Ah, unfortunately, in this case, that doesn’t stand for Rest and Relaxation, but two emotionally difficult experiences: Rejection and Regret.
Have you ever been rejected? What do you do with that?
Being a woman divorced against my will, this is something that I worked through as I surrendered to God, and still cycles back periodically. One way to think through rejection is to discredit the person who rejected you. They must be a jerk, and not worth your time and attention anyway. You deserve better, and there are plenty of other people out there who would be happy to know you. This approach never worked for me, because I continued to love the other person. Today (again) I reminded myself that Jesus was rejected, and I take comfort that He walked it first. I have His example, and I can also use my experience to draw closer to His heart, because we now have this in common.
I have to come back to, what does God think of me? In that secret place, where I am alone, what am I to God? Does He value me and find me worthwhile? When I valued that other person’s approval of me more than God’s, wasn’t that person an idol to me? So, I had to work through the grief of rejection, without letting it be Everything to me. We must distinguish between grieving a legitimate loss and grasping for what is not ours to possess. We can feel the difference in our attitudes that follow, whether we are turning toward God or away from Him, whether we are loving God in our sorrow, or casting an angry countenance toward Him.
How do you deal with regrets from your past? Does Romans 8:28 no longer apply if we have failed? Can we have faith in God while sorrowing over our own failure? Is He near or far then?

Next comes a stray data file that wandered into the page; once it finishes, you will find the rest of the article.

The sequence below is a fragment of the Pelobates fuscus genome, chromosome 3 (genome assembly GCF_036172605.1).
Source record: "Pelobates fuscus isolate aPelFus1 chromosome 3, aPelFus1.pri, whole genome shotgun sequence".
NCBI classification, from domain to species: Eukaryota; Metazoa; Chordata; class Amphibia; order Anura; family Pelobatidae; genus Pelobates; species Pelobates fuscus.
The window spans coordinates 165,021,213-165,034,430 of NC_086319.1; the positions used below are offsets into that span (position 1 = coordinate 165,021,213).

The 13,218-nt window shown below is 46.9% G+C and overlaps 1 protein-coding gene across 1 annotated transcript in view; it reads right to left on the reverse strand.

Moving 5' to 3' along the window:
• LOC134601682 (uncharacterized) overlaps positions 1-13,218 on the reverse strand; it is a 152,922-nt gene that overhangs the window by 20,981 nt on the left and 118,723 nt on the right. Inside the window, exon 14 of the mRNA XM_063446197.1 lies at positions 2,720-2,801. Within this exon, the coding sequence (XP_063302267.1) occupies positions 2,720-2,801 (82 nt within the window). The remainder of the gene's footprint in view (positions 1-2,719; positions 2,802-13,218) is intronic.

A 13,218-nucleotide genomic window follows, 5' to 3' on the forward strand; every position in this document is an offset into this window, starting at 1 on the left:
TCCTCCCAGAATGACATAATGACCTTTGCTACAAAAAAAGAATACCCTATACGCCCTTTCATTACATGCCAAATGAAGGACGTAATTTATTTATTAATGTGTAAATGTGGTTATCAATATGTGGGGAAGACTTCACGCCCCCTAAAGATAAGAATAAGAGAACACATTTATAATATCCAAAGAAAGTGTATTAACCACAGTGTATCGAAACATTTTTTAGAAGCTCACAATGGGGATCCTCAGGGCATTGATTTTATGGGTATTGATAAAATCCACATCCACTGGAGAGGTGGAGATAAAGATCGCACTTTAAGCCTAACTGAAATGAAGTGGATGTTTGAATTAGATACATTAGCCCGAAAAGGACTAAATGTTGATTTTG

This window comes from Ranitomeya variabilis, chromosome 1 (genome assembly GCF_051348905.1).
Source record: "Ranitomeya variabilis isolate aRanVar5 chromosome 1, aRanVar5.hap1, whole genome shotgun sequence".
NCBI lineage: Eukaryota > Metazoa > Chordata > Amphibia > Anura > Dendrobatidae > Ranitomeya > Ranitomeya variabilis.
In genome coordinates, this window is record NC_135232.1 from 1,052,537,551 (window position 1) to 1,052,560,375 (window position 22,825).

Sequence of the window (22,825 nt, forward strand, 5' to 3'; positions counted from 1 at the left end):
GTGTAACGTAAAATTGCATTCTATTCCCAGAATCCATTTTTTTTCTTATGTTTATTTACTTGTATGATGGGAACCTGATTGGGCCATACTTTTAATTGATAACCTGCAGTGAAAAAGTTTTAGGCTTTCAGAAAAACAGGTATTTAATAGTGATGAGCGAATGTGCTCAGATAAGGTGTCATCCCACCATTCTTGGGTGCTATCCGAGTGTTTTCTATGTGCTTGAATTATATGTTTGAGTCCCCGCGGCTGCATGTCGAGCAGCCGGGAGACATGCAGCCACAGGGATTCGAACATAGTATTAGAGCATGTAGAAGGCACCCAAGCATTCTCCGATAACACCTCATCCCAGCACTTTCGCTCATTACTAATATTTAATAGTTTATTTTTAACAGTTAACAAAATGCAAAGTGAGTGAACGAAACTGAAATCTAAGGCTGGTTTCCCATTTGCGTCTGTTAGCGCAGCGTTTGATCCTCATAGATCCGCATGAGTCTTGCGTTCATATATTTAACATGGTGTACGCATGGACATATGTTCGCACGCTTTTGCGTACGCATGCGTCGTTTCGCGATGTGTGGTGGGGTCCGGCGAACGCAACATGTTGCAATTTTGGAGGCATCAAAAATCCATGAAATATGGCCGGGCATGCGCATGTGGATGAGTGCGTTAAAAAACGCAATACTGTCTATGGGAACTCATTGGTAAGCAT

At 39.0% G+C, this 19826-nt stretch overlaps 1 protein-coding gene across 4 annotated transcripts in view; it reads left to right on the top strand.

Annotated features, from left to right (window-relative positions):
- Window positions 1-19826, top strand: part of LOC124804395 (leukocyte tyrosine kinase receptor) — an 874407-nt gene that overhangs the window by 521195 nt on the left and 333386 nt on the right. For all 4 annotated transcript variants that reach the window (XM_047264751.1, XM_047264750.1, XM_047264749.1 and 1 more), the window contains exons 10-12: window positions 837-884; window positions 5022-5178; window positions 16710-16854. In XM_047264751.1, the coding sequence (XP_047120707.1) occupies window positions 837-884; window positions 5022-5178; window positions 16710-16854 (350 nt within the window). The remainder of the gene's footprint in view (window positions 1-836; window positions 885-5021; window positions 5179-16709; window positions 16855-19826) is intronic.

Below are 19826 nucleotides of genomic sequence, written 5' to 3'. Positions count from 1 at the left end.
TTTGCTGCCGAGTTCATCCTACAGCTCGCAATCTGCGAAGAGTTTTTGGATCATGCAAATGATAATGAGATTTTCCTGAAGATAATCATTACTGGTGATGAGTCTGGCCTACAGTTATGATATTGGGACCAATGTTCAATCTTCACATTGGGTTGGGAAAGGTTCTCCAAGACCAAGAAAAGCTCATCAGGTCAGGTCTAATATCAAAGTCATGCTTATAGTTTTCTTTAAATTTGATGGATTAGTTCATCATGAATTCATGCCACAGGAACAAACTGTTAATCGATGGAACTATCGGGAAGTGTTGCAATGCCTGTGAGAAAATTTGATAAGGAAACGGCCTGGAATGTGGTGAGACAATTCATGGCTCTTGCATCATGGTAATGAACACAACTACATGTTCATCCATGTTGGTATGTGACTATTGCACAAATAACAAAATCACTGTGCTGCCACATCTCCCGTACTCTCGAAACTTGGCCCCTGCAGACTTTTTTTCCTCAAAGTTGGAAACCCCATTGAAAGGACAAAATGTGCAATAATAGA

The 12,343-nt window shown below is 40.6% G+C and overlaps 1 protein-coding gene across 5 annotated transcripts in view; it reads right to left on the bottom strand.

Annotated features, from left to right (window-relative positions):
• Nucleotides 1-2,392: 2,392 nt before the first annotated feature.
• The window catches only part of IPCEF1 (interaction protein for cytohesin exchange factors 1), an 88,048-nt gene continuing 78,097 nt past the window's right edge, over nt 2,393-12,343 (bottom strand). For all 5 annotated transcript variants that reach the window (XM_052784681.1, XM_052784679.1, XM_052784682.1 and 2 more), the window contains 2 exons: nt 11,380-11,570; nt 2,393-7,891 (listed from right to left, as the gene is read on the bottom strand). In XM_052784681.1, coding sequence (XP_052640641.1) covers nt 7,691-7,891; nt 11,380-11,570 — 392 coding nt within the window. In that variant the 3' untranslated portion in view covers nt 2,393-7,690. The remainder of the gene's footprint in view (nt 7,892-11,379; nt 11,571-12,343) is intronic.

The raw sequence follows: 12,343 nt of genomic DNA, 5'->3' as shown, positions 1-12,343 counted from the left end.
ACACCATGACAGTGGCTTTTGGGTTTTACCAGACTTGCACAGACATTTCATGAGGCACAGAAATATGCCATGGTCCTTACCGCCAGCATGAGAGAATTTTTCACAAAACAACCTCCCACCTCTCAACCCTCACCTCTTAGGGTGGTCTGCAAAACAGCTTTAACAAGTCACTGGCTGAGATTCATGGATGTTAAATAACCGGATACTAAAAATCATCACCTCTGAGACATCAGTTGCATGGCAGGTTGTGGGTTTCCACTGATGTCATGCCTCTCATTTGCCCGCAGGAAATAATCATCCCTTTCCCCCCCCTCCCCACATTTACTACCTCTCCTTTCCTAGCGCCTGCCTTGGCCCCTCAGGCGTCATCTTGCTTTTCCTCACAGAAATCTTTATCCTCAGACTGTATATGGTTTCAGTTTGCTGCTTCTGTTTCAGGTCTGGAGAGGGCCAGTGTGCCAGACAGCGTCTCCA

This was a huge problem for me to work through because I felt intense remorse for my spiritual adultery, that God had not been my first love and that in my friendship with the world, I had made myself God’s enemy. I could see God’s goodness in allowing an idol (marriage) to be removed out of my life, yet my regret was overwhelming. 2 Cor. 7:10 says, “Godly sorrow brings repentance that leads to salvation and leaves no regret, but worldly sorrow brings death.” Perhaps worldly sorrow is being sorry for my consequences, while godly sorrow is being sorry that I grieved God. If I am sorry with godly sorrow, then I repent for my sin. That will lead to my salvation and I will find God there, in whose presence is joy. But if I am sorry with worldly sorrow, mourning my painful situation, it will bring spiritual death to me.
Sometimes we might regret things that weren’t sin, but looking back, wish we’d have done differently. We can cast ourselves on God in those times. In my case, I wasn’t sure how much of my suffering was God’s chastening; or how much was the result of another’s sin; or how much was the work of the enemy. But regardless, or if my pain was just part of living in a broken world, God is a God of redemption. I can trust His purpose. Because God, through His absolute power, works everything together for good. THAT’S redemption.